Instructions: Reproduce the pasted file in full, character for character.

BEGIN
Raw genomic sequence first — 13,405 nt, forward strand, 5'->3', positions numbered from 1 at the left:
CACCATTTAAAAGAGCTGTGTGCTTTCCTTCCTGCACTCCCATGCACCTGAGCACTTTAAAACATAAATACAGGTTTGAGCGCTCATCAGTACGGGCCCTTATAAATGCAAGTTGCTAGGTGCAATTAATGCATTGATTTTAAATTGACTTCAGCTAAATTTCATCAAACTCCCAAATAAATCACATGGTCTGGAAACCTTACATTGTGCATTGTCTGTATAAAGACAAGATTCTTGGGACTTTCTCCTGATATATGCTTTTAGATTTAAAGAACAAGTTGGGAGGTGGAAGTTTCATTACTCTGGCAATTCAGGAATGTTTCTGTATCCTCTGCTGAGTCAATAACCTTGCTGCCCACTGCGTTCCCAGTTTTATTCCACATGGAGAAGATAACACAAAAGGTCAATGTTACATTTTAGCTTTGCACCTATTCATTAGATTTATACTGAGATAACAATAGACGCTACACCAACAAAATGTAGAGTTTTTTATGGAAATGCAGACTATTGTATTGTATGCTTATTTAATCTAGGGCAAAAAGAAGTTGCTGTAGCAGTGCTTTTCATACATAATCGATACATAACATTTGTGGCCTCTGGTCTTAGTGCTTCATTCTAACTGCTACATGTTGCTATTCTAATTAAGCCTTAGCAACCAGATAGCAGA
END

Raw genomic sequence first — 13,405 nt, forward strand, 5'->3', positions numbered from 1 at the left:
CACCATTTAAAAGAGCTGTGTGCTTTCCTTCCTGCACTCCCATGCACCTGAGCACTTTAAAACATAAATACAGGTTTGAGCGCTCATCAGTACGGGCCCTTATAAATGCAAGTTGCTAGGTGCAATTAATGCATTGATTTTAAATTGACTTCAGCTAAATTTCATCAAACTCCCAAATAAATCACATGGTCTGGAAACCTTACATTGTGCATTGTCTGTATAAAGACAAGATTCTTGGGACTTTCTCCTGATATATGCTTTTAGATTTAAAGAACAAGTTGGGAGGTGGAAGTTTCATTACTCTGGCAATTCAGGAATGTTTCTGTATCCTCTGCTGAGTCAATAACCTTGCTGCCCACTGCGTTCCCAGTTTTATTCCACATGGAGAAGATAACACAAAAGGTCAATGTTACATTTTAGCTTTGCACCTATTCATTAGATTTATACTGAGATAACAATAGACGCTACACCAACAAAATGTAGAGTTTTTTATGGAAATGCAGACTATTGTATTGTATGCTTATTTAATCTAGGGCAAAAAGAAGTTGCTGTAGCAGTGCTTTTCATACATAATCGATACATAACATTTGTGGCCTCTGGTCTTAGTGCTTCATTCTAACTGCTACATGTTGCTATTCTAATTAAGCCTTAGCAACCAGATAGCAGA